Ralph Mathekga

Local government: Where state capture has led to state failure

2019-07-02 08:08
Auditor-General Kimi Makwetu addressing the media on Wednesday. (Jan Gerber/News24)

Auditor-General Kimi Makwetu addressing the media on Wednesday. (Jan Gerber/News24)

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The state of municipalities in South Africa is the closest you get to state failure, a scenario where rules are broken systematically with impunity, writes Ralph Mathekga.

The level of financial mismanagement and lack of proper accounting practices across municipalities should be a matter of grave concern for South Africans.

The Auditor General's latest report on local government audits shows that only 18 out of a total of 257 municipalities have complied when it comes to adhering to proper accounting practices stipulated by the law. Therefore, when it comes to keeping proper financial records, there is only a 7% compliance rate across all municipalities. To put it differently, a total of 93% of municipalities are not able to tell a complete story regarding how they spent the public funds.

Let's get something clear before we go further with this. Failure to adhere to stipulated standards and practices when it comes to financial management in municipalities does not necessarily imply that money has been misused. Further, failure to maintain proper financial and performance records across municipalities does not necessarily mean that service delivery has not been met. In the case of South Africa however, there is a strong correlation between the decline in adhering to proper financial records and the decline of service delivery and the rise of corruption.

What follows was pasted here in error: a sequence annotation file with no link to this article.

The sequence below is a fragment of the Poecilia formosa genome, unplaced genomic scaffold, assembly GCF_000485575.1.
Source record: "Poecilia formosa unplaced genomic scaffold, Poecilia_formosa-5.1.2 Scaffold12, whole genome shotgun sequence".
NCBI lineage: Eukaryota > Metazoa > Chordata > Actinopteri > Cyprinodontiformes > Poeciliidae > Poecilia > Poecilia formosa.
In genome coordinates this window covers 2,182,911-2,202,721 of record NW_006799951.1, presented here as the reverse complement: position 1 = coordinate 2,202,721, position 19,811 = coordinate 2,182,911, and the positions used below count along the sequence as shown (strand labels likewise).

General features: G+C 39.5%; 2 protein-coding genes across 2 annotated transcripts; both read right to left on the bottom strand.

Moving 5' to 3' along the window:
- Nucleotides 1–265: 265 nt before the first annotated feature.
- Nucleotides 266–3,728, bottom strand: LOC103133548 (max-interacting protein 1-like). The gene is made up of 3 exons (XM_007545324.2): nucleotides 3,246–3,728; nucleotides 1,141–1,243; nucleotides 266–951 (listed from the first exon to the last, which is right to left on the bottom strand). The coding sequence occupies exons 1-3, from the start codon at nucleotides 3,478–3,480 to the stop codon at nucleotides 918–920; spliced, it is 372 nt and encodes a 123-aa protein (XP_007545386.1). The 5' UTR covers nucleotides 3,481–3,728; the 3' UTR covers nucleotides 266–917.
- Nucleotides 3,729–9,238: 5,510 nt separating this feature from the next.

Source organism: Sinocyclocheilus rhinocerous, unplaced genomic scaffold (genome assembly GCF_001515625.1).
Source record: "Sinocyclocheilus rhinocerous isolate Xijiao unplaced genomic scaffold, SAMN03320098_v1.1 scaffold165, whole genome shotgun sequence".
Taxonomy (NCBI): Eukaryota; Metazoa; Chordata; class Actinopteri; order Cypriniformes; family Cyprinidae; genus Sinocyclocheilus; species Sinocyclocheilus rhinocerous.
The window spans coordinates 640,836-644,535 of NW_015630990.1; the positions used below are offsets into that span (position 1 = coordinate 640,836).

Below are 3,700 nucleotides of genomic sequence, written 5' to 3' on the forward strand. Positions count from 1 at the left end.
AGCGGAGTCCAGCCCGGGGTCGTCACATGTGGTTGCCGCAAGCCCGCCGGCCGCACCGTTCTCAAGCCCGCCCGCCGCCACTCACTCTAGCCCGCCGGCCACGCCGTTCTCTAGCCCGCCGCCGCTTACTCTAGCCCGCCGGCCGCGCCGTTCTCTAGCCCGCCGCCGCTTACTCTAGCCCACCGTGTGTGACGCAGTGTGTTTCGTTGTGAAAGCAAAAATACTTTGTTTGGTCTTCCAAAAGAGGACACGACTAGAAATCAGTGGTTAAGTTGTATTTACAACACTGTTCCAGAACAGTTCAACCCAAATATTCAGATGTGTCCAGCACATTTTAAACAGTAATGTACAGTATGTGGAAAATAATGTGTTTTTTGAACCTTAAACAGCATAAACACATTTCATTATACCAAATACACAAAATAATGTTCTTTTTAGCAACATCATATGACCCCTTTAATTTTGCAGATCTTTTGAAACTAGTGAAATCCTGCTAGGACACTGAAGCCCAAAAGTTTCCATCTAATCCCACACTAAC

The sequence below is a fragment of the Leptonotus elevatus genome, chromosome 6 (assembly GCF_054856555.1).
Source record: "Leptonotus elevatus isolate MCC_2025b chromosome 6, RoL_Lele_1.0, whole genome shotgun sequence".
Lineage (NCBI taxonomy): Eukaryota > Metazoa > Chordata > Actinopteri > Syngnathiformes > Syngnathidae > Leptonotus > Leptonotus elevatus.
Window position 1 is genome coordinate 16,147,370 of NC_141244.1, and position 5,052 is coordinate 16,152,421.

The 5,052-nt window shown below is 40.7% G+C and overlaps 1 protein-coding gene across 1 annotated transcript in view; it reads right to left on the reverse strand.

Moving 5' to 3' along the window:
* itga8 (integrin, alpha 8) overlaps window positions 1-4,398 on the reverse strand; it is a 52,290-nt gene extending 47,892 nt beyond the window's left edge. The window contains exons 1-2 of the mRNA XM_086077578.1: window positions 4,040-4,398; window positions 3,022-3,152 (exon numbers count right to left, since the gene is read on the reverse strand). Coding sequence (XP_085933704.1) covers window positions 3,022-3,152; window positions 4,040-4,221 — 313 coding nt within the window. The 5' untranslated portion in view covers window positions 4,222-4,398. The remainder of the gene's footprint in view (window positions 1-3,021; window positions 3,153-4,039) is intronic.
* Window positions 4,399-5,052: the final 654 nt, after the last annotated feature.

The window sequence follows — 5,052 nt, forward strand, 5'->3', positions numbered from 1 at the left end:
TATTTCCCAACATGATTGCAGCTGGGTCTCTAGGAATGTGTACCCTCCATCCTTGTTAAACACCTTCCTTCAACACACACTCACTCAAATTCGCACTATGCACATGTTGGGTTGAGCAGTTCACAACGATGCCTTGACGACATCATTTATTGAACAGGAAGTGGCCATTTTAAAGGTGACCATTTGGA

Quite often in South Africa, remarks are made that the main drive for local government should be service delivery and not necessarily an obsession with audit outcomes. The EFF even accused the DA of obsessing over audit outcomes instead of focusing on service delivery, implying that a municipality can fail to maintain proper financial and performance records, while succeeding at delivering basic services.

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Municipalities should not obsess about audit outcomes to a point where service delivery is compromised. However, I am yet to come across a case where a municipality has an excellent record in service delivery amidst an excessively dismal record when it comes to financial record-keeping practices. This led me to the multibillion-rand question: what are the reasons for the progressive decline in financial record-keeping across municipalities in South Africa?

The Auditor General's report also indicates that only 19% of municipalities could provide financial statements without material misstatements. The rest, about 80% of municipalities, is a mixed bag of deliberate misstatements and perhaps to a limited degree genuine incompetence or lack of ability to maintain proper financial records. This means that 80% of the time, one cannot make sense of financial records coming from municipalities. Most of our municipalities' financial documents are deliberate gibberish, put together with the intention to deceive.

We should not be surprised about this horrid picture coming out of municipalities. If indeed there has been state capture as evidence is pointing out, we should expect an equivalent level of wrongdoing at local government level, perhaps even worse. The sad story of our local government is that in most cases municipalities are just impossible to audit due to a lack of credible information regarding what has been happening in those municipalities.

Our municipalities are gathering a reputation as turfs run by war lords who have captured their small enclaves where they do just about whatever they want to perpetuate their hold. This is more a rule than an exception, given that it is also an exception in South Africa for a municipality to perform well and keep proper financial records.

The state of municipalities in South Africa is the closest you get to state failure, a scenario where rules are broken systematically with impunity. Unfortunately, both the provincial and national spheres of government lack the moral rectitude to correct what is happening across municipalities because the two spheres of corruption are also no exception when it comes to rampant institutionalised corruption in post-apartheid South Africa.

- Ralph Mathekga is a political analyst and author of When Zuma Goes and Ramaphosa's Turn.

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Read more on:    local government  |  municipal audits


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